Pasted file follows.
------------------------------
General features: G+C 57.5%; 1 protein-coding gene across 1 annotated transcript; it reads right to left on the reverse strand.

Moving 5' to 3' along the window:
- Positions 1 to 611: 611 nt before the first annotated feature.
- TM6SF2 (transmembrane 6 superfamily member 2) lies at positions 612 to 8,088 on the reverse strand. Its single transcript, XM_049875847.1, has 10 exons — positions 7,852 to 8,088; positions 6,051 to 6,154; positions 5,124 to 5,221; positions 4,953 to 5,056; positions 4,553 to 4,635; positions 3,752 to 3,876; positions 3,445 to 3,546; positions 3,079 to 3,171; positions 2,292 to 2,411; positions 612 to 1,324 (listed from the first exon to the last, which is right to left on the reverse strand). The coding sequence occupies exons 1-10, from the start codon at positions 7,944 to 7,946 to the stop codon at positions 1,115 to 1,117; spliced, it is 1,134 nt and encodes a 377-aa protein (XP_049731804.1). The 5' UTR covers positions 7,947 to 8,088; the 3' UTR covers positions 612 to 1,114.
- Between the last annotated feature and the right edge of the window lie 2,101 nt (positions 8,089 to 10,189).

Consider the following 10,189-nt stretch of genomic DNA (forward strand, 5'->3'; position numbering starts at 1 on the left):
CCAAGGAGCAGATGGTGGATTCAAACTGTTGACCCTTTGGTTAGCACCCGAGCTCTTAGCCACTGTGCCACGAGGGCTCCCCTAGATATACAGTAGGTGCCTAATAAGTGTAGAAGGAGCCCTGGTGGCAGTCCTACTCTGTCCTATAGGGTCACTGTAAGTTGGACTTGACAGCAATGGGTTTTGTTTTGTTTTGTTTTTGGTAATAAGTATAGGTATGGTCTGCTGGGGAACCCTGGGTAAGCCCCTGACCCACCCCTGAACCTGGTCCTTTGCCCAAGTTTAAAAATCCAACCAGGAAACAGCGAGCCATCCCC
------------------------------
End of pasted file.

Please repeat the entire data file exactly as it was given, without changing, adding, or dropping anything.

General features: G+C 57.5%; 1 protein-coding gene across 1 annotated transcript; it reads right to left on the reverse strand.

Moving 5' to 3' along the window:
- Positions 1 to 611: 611 nt before the first annotated feature.
- TM6SF2 (transmembrane 6 superfamily member 2) lies at positions 612 to 8,088 on the reverse strand. Its single transcript, XM_049875847.1, has 10 exons — positions 7,852 to 8,088; positions 6,051 to 6,154; positions 5,124 to 5,221; positions 4,953 to 5,056; positions 4,553 to 4,635; positions 3,752 to 3,876; positions 3,445 to 3,546; positions 3,079 to 3,171; positions 2,292 to 2,411; positions 612 to 1,324 (listed from the first exon to the last, which is right to left on the reverse strand). The coding sequence occupies exons 1-10, from the start codon at positions 7,944 to 7,946 to the stop codon at positions 1,115 to 1,117; spliced, it is 1,134 nt and encodes a 377-aa protein (XP_049731804.1). The 5' UTR covers positions 7,947 to 8,088; the 3' UTR covers positions 612 to 1,114.
- Between the last annotated feature and the right edge of the window lie 2,101 nt (positions 8,089 to 10,189).

Consider the following 10,189-nt stretch of genomic DNA (forward strand, 5'->3'; position numbering starts at 1 on the left):
CCAAGGAGCAGATGGTGGATTCAAACTGTTGACCCTTTGGTTAGCACCCGAGCTCTTAGCCACTGTGCCACGAGGGCTCCCCTAGATATACAGTAGGTGCCTAATAAGTGTAGAAGGAGCCCTGGTGGCAGTCCTACTCTGTCCTATAGGGTCACTGTAAGTTGGACTTGACAGCAATGGGTTTTGTTTTGTTTTGTTTTTGGTAATAAGTATAGGTATGGTCTGCTGGGGAACCCTGGGTAAGCCCCTGACCCACCCCTGAACCTGGTCCTTTGCCCAAGTTTAAAAATCCAACCAGGAAACAGCGAGCCATCCCC